Today I was submitting a review of a manuscript to a British scientific journal.  This is a routine part of any scientist’s job.  Participating in the peer review system is probably the most important community activity that keeps science working.  Peer review is the best part of the scientific process.  

I went to the journal’s website to submit my review as always.  What startled and exacerbated me, and what sparked this post, was the first question I was asked at the submission website.  The journal wanted to know if I wanted my reviewing activity to be noted for all the world to see on Publons.  

Publons is essentially a social media site that announces to the world that you have done a review of a manuscript for a journal.  You can keep tally of your reviewing activities here for all the world to see.  The Publons website says that you can “Effortlessly track, verify and showcase your peer review efforts across the world’s journals. Include proof of your efforts advancing science through peer review in that next big promotion or research grant application.  Help journal editors find your expert peer review talents faster. Get the best research to the world quicker.”  Also, they say that you should “Wow your faculty and colleagues by showing your previously hidden talents.

Have scientists really gotten to the point where they need public validation for doing something as simple as reviewing a paper for a journal?  Do you really need a trophy just for participating in the scientific process?  Are we really that vain that we need public validation just for doing our job?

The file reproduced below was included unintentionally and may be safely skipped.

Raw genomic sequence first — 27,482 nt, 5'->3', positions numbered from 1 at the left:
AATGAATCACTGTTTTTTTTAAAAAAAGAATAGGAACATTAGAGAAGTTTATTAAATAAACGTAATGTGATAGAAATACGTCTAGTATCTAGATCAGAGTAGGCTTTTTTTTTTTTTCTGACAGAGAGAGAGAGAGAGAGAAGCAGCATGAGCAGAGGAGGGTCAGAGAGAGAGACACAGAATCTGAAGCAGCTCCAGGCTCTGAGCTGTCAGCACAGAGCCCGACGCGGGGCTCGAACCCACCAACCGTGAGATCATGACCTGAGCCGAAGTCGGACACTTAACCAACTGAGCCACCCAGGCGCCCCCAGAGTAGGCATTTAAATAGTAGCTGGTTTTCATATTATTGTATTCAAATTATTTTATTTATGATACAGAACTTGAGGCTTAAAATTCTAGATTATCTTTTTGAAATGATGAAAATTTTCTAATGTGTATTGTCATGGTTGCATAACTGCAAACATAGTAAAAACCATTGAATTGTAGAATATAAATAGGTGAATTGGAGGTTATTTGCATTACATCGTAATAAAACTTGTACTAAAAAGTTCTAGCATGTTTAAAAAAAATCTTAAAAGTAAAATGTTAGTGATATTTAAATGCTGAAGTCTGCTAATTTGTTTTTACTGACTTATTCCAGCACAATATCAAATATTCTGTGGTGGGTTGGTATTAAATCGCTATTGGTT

Certainly, doing peer review is one of the most selfless acts that scientists do.  You don’t get paid to do it (usually).  Everyone is expected to do it.  And for many journals now, one is performing this free service for a corporation (very few journals are published by societies or not-for-profit publishers anymore).  However, peer review of manuscripts is the backbone of scientific integrity, so do as many as you can.  But do you really need public brownie points.  At some point (and this is it for me), all this social media proving that you’re a good citizen just becomes unseemly.

Whatever happened to just doing your job because it’s the right thing to do?

If you need to prove to your employer that you are participating in peer review, a very simple way.  Make a folder on your computer, and for every review invitation you accept, put copies of the review invitation, the manuscript, your review, and the thank you e-mail you get when you submit the review in there.  At the end of the year when you need to submit your report to your employer, you have a folder of proof for everything you put on your form.  When this is done, erase all these files to satisfy your confidentiality agreements with all the journals.  

And bask in the satisfaction of knowing that you have contributed to an essential component of the scientific process.  That is the only reward that counts.